OPINION: Cuomo and Murphy Must Sign the Transportation and Climate Initiative

Our transit systems and environment urgently need the regional agreement, a policy analyst argues.

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An emerging bipartisan consensus is proposing a solution to our congestion and pollution crises: A proposal is taking shape in the Northeast to make polluters pay for the emissions they produce and to use the proceeds to create the clean transportation future tens of millions of commuters need. The Transportation and Climate Initiative policy, a compact comprising 11 states and the nation’s capital, puts a price on carbon across the transportation sector; revenues will be used to fund infrastructure investments that will not only dramatically reduce emissions, but also spur businesses to innovate in smarter ways to move people and products.

Lauren Bailey
Lauren Bailey

The agreement  is just one tool for fighting transportation emissions, but given that massive funding shortfalls imperil clean transportation, governors must embrace the policy now. Fortunately, many — both Republicans and Democrats — are in favor of TCI; in a few weeks, several states will sign on to start this regional program, which will save lives and reduce commutes across the eastern seaboard. A final memorandum of understanding will come out this month. We must ensure that Govs. Cuomo and Murphy sign it, too.

We’ve never had a more critical moment to get serious about these issues: Some jobs are expected to stay remote, but the vast majority will not. Those returning to work will need dependable transit; without it, the region’s highways and roads will be gridlocked. Letting public transit collapse as we crawl out of a public-health crisis would be a disaster that our elected leaders must avoid. The traditional funding streams for transit — fares, sales taxes, and toll revenue — won’t keep buses and trains running, let alone transition to the green transportation system our region needs in order to combat climate change, pollution, and traffic.

TCI has the potential to reshape our commutes, but the benefits don’t end there: COVID-19 has demonstrated that, for thousands of Americans, air pollution is a death sentence. Many studies show that exposure to air pollution directly correlates with COVID-19 mortality. As any resident of a neighborhood near a highway, port, or other major shipping facility will tell you, vehicular traffic stokes severe respiratory illness. TCI revenues also could fund the electrification of our transportation system, making it cheaper and easier to own an electric car, delivery vehicle, or tractor-trailer. Because the majority of transportation pollution comes from tailpipes, we could eliminate a major source of illness and death.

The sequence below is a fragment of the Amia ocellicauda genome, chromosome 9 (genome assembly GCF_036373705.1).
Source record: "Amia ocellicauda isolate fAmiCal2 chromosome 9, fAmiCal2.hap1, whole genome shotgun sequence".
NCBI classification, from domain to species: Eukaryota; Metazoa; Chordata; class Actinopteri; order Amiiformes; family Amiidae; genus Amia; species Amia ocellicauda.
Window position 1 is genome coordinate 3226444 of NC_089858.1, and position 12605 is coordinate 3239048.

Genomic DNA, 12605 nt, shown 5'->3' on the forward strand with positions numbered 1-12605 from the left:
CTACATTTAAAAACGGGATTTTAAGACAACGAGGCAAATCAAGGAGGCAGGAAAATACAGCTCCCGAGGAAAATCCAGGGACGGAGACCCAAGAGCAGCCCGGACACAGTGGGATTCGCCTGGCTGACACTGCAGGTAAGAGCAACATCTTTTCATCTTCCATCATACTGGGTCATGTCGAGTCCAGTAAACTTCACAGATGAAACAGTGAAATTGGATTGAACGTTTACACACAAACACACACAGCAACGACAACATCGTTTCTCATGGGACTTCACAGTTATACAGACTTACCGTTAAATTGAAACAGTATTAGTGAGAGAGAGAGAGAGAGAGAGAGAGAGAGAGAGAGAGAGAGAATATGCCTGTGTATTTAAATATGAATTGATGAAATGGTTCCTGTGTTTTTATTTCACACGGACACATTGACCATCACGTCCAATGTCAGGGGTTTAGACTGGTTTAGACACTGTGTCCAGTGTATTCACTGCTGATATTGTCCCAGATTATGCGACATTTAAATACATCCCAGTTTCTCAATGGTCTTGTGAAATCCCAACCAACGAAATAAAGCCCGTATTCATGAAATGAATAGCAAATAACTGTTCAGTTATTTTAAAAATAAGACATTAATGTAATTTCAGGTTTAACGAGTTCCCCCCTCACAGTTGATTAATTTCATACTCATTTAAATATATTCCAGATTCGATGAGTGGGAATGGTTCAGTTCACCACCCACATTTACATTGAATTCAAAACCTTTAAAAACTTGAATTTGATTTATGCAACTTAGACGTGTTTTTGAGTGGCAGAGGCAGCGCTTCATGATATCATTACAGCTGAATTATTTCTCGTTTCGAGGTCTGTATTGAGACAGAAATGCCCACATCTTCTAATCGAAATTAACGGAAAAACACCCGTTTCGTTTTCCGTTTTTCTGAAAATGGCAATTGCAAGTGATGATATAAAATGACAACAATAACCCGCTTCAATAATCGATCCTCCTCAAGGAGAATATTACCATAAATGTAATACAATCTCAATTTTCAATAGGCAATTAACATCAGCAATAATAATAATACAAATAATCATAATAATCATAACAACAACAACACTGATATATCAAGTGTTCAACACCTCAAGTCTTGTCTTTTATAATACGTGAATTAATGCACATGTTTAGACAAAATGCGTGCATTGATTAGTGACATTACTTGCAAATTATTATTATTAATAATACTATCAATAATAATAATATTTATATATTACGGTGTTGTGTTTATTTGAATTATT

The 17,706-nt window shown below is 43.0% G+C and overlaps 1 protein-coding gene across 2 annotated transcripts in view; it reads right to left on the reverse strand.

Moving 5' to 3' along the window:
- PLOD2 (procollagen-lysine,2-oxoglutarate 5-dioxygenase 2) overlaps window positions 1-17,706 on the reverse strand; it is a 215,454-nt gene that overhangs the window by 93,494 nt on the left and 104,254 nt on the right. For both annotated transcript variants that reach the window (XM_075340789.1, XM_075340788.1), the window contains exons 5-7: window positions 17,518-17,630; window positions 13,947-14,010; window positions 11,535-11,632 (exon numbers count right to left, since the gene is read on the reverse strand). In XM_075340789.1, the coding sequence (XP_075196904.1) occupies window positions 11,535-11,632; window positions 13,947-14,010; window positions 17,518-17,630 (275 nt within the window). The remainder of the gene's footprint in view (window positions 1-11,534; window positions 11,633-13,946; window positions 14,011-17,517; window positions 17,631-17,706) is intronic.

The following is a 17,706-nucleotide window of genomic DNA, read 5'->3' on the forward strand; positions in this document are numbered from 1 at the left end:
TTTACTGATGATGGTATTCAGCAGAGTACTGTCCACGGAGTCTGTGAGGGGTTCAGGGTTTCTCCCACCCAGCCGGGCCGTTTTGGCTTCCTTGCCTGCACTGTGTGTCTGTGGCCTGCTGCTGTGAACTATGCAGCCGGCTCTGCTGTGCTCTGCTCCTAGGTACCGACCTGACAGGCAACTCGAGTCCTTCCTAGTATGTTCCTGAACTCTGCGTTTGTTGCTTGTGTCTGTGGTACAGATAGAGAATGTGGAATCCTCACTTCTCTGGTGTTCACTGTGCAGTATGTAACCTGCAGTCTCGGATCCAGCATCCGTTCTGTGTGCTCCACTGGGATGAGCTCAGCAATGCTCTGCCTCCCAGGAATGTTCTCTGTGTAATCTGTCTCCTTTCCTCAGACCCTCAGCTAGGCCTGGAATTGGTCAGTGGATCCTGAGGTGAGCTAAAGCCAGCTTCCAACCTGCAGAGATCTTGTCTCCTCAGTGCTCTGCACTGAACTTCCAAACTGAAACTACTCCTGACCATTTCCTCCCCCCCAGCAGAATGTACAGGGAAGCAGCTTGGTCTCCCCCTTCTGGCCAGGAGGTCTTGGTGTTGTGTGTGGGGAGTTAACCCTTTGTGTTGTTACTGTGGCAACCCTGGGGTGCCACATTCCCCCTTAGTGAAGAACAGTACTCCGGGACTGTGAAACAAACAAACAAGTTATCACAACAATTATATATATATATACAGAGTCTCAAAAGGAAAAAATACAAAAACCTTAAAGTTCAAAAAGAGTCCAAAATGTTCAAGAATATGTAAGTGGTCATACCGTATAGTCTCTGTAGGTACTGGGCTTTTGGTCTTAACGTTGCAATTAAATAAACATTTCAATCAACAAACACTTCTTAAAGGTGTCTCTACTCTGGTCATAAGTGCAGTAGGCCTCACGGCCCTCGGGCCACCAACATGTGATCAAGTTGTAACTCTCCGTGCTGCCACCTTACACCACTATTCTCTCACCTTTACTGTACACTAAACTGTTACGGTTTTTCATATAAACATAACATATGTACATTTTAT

In a year of economic and public-health crises, TCI would require polluters to help solve the biggest dilemmas of our time. First, the policy creates a regional cap on allowable emissions from on-road fuels, diesel and gasoline, that will lessen over time and allow fewer and fewer emissions from the fuel that gas and diesel companies sell. Major fuel suppliers will need to buy carbon allowances in proportion with the pollution those fuels generate, which will be sold at auctions in the region within the cap. As the cap lowers over time, fuel suppliers must reduce the pollution from their fuels, switching to cleaner options and paying more for the existing carbon allowances. The proceeds from these auctions would go to cleaning and greening how we get around and bolstering our public transit services.

Major infrastructure projects, such as Amtrak’s Gateway program, the Port Authority Bus Terminal replacement, and the expansion of Metro-North service in the Bronx, could benefit from TCI funding. Flashy projects aside, TCI may support equally important municipal transportation projects, such as complete and green streets initiatives. All these projects will stimulate the economy, reduce emissions, and create jobs.

As we rebuild after the pandemic, polluters should pay for the poor air quality and emissions their pollution causes. In order to do so, we need the leaders of the region’s two biggest states to join their counterparts in signing onto TCI this year. New York and New Jersey often think of themselves as leaders in the climate fight; if we really want to live up to that image, we can’t let ourselves be outflanked by Republican governors in other states. Instead, we should join together to create a program that will improve the lives and livelihoods of tens of millions of Americans.

Lauren Bailey is the director of climate policy at the Tri-State Transportation Campaign.

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